Redistricting brings out the worst in our politicians. It certainly did in Annapolis. No one emerged from the prolonged battle over drawing congressional lines with dignity.
It was an ugly performance that could be repeated -- with increasing bitterness -- in the clash over re-drawing lines for the state legislature.
No wonder the public has lost faith in its elected leaders. They don't lead any more. Instead, they posture and cater to special interests or to their own political interests. The public be damned -- as it was in the re-districting process.
Two men made the decisions, Senate President Thomas V. Mike Miller and House Speaker R. Clayton Mitchell. Neither man has much affinity with the Baltimore area. Both are from rural parts of the state -- Mr. Miller from Clinton in southern Prince George's County and Mr. Mitchell from Kent County on the Eastern Shore. They lack a broad, statewide vision.
This showed in the map-making fight. Instead of opting for one of several sensible plans offered by a solid majority of Maryland's congressional delegation, the two legislators came up with their own map that was so cockeyed it provoked a furor and a threatened veto from the governor.
Among other things, this version would have sliced and diced Baltimore County into five pieces, and created a "rowboat district" for Rep. Tom McMillen between northern Anne Arundel County and blue-collar Dundalk and Essex in Baltimore County.
When the protests mounted, the two legislators backed down. They seemed to settle on a common-sense approach suggested by state planners that would respect county lines and community interests. The only problem: it placed all or part of Cecil County in Rep. Helen Bentley's district. Mr. Mitchell would not let this happen. The only issue of burning concern for him was keeping the Eastern Shore in one piece. He refused to budge.
At the same time, Mr. Miller wanted his concerns met: safe Democratic seats for Rep. Steny Hoyer and Mr. McMillen. The conflicting pressures from congressional incumbents forced map-makers to twist the districts like pretzels. Once one incumbent was satisfied, another would be up in arms, requiring rejuggling of the boundaries for all eight districts.
What eventually emerged was worse than the maps Messrs. Miller and Mitchell had nearly agreed on a few weeks earlier. New wrinkles were added: Anne Arundel County was drawn and quartered; Brooklyn and Curtis Bay in the city were effectively disenfranchised on the congressional level; and Mrs. Bentley, not Mr. McMillen, ended up with a "speedboat district" linking an isolated enclave of wealthy Republicans in northern Anne Arundel with her Harford-Baltimore County district.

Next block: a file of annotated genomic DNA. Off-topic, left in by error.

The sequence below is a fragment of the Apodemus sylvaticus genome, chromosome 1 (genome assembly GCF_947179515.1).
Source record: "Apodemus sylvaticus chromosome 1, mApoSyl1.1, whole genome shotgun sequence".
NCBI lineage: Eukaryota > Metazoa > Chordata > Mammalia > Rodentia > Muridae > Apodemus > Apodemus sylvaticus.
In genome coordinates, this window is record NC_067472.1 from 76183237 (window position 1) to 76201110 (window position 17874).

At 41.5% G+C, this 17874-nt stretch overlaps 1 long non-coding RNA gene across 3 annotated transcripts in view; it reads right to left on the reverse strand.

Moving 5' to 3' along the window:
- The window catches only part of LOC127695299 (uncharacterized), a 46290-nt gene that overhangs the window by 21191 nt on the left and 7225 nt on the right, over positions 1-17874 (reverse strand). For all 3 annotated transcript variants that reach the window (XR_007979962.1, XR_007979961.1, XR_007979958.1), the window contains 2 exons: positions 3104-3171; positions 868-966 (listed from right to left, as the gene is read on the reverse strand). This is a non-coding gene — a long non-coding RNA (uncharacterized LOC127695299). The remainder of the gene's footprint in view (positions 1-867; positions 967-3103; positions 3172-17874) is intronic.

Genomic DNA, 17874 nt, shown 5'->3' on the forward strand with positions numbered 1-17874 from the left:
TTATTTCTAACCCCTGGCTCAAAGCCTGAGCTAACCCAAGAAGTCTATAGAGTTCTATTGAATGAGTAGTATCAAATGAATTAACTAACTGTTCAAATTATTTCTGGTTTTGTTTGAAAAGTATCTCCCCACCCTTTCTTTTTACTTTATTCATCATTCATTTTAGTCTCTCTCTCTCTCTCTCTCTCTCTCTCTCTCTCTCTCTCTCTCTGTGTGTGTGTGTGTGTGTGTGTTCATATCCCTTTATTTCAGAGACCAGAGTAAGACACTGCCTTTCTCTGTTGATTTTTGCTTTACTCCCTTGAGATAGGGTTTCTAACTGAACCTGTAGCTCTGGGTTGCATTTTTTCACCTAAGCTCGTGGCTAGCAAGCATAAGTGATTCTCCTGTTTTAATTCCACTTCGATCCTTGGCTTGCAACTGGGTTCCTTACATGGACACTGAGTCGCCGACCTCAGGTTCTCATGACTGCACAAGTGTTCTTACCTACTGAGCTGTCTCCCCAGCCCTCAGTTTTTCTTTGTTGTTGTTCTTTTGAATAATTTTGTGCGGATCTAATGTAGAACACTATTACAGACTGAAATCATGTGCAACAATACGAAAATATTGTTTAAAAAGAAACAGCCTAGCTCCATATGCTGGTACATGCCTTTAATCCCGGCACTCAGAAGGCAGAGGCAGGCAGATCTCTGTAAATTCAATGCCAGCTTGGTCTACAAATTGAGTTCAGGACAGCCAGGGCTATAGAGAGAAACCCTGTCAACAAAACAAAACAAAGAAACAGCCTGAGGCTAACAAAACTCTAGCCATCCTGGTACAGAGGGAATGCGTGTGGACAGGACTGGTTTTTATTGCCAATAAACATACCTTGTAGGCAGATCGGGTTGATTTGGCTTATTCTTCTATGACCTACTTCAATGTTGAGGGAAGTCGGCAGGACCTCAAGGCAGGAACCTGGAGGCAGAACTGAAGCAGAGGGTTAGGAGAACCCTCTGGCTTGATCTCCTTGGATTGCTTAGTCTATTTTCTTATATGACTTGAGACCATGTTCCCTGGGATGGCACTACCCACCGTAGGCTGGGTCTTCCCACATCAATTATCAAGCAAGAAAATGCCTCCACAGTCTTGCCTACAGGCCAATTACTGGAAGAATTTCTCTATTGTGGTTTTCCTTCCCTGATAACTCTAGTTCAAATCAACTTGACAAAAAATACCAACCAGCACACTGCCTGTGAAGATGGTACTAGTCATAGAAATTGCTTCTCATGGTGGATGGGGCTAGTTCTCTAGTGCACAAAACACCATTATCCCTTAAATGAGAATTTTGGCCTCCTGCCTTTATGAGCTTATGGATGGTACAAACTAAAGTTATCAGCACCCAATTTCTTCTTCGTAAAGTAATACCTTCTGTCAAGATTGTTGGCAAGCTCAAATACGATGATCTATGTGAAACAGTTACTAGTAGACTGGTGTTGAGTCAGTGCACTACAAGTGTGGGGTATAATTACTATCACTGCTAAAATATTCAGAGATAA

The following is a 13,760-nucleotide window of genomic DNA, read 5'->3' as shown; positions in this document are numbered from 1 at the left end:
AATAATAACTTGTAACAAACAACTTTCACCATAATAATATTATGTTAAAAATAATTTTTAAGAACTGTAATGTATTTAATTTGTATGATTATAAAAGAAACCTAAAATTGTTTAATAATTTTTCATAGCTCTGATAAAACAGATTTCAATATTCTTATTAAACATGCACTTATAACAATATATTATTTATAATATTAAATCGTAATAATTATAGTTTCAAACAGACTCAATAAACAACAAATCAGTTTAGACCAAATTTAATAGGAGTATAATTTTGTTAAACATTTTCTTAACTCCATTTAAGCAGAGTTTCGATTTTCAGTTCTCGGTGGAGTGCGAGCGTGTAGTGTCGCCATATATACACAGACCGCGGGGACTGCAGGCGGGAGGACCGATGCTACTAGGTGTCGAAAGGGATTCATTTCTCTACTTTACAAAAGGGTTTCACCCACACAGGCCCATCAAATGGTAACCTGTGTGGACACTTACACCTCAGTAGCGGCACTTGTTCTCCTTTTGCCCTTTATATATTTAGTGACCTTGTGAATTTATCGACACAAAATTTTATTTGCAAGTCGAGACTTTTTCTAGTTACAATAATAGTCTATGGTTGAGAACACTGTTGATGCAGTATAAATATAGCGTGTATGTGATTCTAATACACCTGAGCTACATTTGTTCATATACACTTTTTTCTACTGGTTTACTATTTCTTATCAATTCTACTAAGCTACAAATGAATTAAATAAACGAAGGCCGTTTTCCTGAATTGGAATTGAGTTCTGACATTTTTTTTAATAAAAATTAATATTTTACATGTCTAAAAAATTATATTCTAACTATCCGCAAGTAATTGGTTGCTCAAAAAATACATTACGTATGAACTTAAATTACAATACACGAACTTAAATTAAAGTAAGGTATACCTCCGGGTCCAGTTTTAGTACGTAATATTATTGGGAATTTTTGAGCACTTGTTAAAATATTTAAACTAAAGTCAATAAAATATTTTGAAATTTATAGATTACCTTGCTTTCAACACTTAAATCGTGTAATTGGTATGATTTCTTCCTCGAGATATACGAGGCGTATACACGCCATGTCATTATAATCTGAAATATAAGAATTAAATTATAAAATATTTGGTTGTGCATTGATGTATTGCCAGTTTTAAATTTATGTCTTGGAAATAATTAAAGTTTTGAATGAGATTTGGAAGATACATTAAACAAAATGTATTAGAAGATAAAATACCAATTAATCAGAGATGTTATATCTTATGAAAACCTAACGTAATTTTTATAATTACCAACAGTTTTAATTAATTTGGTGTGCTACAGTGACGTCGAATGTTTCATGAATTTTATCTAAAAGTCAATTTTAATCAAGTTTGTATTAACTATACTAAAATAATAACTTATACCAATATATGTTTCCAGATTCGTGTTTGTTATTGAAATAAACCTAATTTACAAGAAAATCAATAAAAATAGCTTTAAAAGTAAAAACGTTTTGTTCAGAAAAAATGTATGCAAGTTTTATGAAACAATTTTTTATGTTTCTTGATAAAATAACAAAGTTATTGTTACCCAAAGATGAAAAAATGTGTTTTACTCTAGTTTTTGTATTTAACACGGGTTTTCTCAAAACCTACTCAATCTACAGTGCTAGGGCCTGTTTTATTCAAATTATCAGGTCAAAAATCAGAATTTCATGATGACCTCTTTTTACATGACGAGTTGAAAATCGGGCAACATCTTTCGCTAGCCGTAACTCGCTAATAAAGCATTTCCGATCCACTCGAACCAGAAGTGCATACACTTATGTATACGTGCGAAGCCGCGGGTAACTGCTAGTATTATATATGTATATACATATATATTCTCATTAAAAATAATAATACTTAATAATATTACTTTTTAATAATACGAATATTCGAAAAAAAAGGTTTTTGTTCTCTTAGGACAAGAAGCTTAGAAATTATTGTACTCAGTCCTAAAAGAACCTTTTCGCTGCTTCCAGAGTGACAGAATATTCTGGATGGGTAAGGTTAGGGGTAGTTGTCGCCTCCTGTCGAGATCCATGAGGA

Yet these boundary lines fail to achieve the intended results. Mr. Hoyer's new district leaves him open to a conservative %o Democratic challenge in the primary and a strong Republican challenge next November. Mr. McMillen's political viability is marginal in the new 1st District, though by the end of the decade Anne Arundel, not the Eastern Shore, may be the dominant force. Even the minority district drawn in the Prince George's-Montgomery suburbs of Washington was designed so poorly that a white Democratic liberal could win that seat.
Looking for victors in this political mayhem, the most obvious are Mrs. Bentley and Rep. Benjamin Cardin, both of whom showed remarkable clout in Annapolis.
Mrs. Bentley rallied Gov. William Donald Schaefer, the GOP and even Baltimore and Harford County Democrats to her side.
Mr. Cardin, who presided over the House for eight years, at first infuriated Mr. Mitchell with his insistent lobbying. But he lowered his profile and continued to persuade delegates to draw district lines he favored. In the end, Mr. Cardin prevailed, despite Mr. Mitchell's pique.
On the losing side, the worst defeats were suffered by Arundel politicians, who are threatening a court suit that might negate these maps; Mr. McMillen, who sustained a life-threatening political wound; Messrs. Miller and Mitchell, who came off looking like inept politicos, and the governor, who lost ground by opting to play a passive role when legislators were desperately seeking leadership on this question.
Now comes the final phase of the redistricting exercise: new boundaries for 47 legislative districts. Based on the stink created last week in Baltimore County over the incumbents' maps, we've not seen the worst clashes yet. It could turn into a vicious donnybrook, affecting other legislation, even the state's No. 1 concern -- balancing the budget either by trimming another half-billion dollars in spending or (horror of horrors!) raising taxes.
What should have been an easily resolved internal political dispute got out of hand. We may be feeling the repercussions for years.
Barry Rascovar is deputy editor of the editorial pages of The Sun